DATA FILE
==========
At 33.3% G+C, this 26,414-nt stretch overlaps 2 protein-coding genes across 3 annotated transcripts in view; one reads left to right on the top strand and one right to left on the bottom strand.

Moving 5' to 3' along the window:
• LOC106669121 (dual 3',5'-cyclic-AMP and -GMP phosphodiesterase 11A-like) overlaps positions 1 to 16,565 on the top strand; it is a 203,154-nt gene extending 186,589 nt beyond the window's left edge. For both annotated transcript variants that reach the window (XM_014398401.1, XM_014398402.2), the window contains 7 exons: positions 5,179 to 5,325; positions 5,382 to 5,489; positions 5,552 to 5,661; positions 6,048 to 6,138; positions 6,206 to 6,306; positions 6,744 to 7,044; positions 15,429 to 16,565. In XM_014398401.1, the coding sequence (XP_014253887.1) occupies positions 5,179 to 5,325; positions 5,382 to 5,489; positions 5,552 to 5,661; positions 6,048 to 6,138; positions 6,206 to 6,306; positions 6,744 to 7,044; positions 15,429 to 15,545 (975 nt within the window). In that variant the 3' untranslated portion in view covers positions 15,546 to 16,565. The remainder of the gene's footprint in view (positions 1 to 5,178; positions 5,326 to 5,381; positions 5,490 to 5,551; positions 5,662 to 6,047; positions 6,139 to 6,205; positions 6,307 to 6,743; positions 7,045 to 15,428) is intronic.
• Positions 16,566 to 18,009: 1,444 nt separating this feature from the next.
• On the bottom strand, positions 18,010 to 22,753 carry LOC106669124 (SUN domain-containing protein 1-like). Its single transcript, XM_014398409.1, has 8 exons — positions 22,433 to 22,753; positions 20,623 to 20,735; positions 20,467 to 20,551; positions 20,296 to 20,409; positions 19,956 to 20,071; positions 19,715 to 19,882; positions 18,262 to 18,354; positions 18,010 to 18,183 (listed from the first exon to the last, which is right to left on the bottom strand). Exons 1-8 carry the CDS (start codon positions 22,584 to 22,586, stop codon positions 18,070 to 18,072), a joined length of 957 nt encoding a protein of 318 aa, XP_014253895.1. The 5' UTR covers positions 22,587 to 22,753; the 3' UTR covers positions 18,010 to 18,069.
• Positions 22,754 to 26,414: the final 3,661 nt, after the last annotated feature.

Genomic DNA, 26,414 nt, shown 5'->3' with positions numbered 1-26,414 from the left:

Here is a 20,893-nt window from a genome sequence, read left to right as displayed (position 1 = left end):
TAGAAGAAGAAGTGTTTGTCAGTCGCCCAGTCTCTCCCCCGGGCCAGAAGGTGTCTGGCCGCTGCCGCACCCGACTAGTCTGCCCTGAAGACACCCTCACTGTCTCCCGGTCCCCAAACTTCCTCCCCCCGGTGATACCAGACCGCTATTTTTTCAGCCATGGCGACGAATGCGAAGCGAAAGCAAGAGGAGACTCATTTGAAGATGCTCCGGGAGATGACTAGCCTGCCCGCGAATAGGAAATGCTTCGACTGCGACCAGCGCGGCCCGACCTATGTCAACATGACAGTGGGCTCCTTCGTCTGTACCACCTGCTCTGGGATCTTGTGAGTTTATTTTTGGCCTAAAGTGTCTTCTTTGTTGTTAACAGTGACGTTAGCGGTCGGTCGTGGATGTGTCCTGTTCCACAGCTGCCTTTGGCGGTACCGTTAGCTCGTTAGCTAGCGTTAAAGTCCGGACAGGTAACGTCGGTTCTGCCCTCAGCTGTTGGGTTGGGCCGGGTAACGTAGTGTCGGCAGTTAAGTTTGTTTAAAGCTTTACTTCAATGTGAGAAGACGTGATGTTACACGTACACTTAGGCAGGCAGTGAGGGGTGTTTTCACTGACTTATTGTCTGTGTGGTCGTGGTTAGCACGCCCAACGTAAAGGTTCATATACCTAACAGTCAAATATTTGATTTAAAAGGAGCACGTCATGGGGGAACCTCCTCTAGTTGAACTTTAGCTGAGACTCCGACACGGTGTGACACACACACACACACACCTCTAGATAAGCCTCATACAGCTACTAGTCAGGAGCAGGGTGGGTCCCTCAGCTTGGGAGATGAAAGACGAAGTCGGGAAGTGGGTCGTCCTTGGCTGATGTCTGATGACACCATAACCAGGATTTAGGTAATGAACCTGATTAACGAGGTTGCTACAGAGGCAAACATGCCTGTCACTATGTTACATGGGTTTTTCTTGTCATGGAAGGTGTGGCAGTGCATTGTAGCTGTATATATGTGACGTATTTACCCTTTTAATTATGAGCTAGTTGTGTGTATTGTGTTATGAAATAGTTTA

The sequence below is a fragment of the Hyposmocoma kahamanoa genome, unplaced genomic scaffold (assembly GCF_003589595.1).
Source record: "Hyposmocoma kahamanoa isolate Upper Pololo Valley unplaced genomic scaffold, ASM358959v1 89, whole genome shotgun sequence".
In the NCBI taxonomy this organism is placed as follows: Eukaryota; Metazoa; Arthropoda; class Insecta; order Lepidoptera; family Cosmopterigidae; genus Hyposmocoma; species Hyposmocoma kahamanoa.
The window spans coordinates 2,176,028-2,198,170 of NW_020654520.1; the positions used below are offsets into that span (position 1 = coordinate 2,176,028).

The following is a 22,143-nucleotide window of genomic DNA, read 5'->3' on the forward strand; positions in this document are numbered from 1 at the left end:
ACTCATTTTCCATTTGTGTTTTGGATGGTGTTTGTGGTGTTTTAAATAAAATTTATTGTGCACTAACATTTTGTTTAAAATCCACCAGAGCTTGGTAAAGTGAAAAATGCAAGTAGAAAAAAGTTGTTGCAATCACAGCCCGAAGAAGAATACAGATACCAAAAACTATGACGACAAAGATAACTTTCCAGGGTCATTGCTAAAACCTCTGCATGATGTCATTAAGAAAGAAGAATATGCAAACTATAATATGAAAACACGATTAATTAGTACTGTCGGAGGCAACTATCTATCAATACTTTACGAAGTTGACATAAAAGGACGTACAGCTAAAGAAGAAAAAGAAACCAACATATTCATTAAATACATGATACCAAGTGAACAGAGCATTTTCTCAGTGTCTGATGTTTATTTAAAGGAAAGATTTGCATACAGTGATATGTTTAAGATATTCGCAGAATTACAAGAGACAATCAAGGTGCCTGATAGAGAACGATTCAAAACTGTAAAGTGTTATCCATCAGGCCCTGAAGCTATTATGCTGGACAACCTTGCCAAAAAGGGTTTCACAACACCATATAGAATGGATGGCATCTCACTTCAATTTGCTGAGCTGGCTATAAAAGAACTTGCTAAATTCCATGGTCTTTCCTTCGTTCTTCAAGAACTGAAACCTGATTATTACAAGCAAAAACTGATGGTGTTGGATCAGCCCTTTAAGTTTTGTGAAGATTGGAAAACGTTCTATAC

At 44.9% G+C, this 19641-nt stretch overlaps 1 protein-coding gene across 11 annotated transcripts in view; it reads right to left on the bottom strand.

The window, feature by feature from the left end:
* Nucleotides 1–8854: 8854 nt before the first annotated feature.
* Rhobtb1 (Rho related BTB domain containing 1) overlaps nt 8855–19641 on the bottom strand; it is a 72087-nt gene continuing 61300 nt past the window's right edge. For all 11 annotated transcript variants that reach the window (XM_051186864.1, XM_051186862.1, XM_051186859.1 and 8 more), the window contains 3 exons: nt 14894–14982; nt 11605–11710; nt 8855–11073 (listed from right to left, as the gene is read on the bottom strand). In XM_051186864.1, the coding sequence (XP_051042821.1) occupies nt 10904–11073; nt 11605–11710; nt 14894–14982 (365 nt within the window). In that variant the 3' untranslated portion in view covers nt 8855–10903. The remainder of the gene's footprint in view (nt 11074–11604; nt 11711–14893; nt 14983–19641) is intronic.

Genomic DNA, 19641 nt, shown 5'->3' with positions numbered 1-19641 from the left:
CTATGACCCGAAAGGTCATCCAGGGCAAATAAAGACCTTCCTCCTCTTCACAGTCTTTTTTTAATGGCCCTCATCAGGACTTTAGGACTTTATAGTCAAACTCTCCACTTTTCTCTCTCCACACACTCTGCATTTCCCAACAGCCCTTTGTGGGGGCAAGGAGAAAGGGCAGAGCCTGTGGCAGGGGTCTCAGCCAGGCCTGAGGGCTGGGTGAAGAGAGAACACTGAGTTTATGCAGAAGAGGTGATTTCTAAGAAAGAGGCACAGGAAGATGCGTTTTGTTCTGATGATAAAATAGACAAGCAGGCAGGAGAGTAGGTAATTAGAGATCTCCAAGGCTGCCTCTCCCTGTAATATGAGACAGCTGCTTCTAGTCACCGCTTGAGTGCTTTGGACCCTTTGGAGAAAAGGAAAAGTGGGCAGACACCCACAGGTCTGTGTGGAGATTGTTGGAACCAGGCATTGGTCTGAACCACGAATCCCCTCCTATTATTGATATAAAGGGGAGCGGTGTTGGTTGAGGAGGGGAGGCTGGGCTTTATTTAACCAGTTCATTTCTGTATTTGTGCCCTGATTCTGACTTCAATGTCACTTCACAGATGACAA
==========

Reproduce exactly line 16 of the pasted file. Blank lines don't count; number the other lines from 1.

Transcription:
At 44.9% G+C, this 19641-nt stretch overlaps 1 protein-coding gene across 11 annotated transcripts in view; it reads right to left on the bottom strand.